one M.P. aked how someone on carers allowance also had I.B. ( can you get both ) he was told the carer may have become disabled due to his/her care work .

GEORGE===
Parsifal wrote:
"I would suggest that there are substantially more people entitled to CA who are failing to claim it than people claiming it who are not entitled to it, on that basis the concern should be about making sure that carers are receiving their entitlements rather than trying to find ways of preventing fraud that is almost nonexistent. I think that the current system is the fairest, many carers and the people they care for don't approach social services, they would have no entitlement, many don't meet the criteria for support, "

How can you say this system is the fairest when you have the situation of underlying entitlement particularly for pensioners - yes, I'm one and I get zilch from the government for my caring role. I've had a Carer's Assessment and it stated in writing that my caring role is at least 56 hours per week for which I get nothing, my State Pension, which I paid for over the years, amounts to £244.64 per month. Fortunately (or unfortunately) my husband who is past retirement age is working 4 days per week without which we'd be in serious financial straits.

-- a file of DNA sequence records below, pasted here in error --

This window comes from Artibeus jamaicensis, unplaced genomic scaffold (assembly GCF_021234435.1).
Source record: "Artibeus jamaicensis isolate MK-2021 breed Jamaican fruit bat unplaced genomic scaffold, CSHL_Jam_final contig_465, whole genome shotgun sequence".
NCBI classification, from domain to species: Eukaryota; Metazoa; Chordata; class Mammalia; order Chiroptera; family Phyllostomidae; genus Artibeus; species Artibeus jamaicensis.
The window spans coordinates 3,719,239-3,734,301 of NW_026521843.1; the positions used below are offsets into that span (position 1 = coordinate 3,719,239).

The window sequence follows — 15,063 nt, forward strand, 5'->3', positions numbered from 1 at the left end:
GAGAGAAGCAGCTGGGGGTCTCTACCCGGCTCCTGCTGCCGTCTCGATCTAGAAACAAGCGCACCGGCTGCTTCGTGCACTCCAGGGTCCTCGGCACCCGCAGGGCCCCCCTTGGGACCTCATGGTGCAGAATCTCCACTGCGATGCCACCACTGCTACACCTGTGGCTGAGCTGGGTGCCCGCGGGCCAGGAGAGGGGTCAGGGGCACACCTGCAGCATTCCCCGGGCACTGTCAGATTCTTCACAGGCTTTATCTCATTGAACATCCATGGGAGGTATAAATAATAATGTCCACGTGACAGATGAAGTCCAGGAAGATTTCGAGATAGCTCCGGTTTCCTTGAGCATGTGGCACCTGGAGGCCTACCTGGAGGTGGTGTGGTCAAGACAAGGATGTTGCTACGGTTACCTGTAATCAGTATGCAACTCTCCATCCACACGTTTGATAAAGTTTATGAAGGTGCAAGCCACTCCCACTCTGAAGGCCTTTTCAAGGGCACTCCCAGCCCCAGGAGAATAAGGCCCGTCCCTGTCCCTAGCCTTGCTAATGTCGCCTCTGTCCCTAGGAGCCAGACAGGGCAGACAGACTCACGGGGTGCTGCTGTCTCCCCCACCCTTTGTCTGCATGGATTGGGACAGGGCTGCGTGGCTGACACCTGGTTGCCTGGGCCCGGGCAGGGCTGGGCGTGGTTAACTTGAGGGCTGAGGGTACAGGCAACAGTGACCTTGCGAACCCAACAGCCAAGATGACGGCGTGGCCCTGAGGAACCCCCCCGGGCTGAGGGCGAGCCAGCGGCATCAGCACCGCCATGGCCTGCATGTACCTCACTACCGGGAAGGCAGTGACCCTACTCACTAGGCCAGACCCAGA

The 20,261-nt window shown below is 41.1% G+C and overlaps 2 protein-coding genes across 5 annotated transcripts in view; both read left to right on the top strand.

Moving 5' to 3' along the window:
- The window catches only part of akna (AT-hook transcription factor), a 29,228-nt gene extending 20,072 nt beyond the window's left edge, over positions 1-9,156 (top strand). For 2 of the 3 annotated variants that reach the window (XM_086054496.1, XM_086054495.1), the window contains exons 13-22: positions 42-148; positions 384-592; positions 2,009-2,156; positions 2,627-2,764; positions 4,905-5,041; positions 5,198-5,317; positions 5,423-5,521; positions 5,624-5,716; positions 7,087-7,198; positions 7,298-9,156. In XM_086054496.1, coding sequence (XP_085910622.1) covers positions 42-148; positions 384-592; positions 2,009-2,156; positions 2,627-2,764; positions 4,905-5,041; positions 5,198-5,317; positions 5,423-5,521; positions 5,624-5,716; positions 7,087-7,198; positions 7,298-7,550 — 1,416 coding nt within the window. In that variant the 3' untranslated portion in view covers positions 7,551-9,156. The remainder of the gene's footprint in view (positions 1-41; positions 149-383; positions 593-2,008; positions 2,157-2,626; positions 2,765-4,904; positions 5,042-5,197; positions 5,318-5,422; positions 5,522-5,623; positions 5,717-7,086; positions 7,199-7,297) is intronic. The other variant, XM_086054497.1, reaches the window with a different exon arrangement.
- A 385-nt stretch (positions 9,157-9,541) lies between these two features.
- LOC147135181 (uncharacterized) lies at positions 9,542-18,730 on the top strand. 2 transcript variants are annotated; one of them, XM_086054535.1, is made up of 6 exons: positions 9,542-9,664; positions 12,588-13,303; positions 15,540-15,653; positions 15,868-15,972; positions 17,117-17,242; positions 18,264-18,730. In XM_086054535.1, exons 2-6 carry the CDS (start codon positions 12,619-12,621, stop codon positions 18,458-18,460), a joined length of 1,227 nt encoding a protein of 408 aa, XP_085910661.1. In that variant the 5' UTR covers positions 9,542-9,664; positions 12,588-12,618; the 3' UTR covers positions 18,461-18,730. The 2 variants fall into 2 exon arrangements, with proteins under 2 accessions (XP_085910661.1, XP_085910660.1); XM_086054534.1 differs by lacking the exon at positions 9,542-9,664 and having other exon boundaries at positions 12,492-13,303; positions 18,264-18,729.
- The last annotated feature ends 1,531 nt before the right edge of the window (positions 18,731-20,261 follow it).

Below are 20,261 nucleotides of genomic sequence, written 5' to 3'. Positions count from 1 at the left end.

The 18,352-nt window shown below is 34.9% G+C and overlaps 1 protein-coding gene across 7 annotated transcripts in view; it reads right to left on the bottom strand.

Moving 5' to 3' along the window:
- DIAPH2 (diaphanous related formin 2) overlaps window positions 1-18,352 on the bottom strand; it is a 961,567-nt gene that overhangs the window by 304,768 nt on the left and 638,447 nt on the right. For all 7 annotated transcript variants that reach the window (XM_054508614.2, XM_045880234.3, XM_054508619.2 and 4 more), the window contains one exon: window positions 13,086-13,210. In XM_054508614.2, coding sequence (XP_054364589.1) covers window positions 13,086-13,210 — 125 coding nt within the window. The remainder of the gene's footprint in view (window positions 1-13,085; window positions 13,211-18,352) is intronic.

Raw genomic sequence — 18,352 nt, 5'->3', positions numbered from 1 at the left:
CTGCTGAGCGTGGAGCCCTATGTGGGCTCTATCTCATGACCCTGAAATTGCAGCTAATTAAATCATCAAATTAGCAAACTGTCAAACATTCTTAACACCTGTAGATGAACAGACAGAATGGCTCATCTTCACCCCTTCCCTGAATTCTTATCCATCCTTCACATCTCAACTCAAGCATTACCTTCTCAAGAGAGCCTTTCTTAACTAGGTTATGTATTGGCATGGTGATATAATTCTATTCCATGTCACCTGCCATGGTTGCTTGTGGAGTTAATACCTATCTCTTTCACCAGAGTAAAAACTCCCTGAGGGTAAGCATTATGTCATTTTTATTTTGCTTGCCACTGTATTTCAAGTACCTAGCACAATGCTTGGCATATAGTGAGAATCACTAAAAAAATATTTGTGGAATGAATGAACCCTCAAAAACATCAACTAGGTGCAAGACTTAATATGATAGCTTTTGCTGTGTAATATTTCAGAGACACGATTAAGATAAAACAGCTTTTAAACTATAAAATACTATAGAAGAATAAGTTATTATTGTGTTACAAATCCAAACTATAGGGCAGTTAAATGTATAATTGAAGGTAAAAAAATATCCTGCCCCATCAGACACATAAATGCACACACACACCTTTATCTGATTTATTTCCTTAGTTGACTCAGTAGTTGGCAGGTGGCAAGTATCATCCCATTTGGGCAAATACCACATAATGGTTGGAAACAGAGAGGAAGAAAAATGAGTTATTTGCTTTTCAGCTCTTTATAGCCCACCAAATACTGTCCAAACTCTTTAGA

Two years ago I worked as a carer for a disabled gentleman (at weekends only) earning £7 per hour - the work I have to do now is far more lengthy, physically and mentally demanding, which the Government doesn't recognise and seems to believes my State Pension makes up for any Allowance.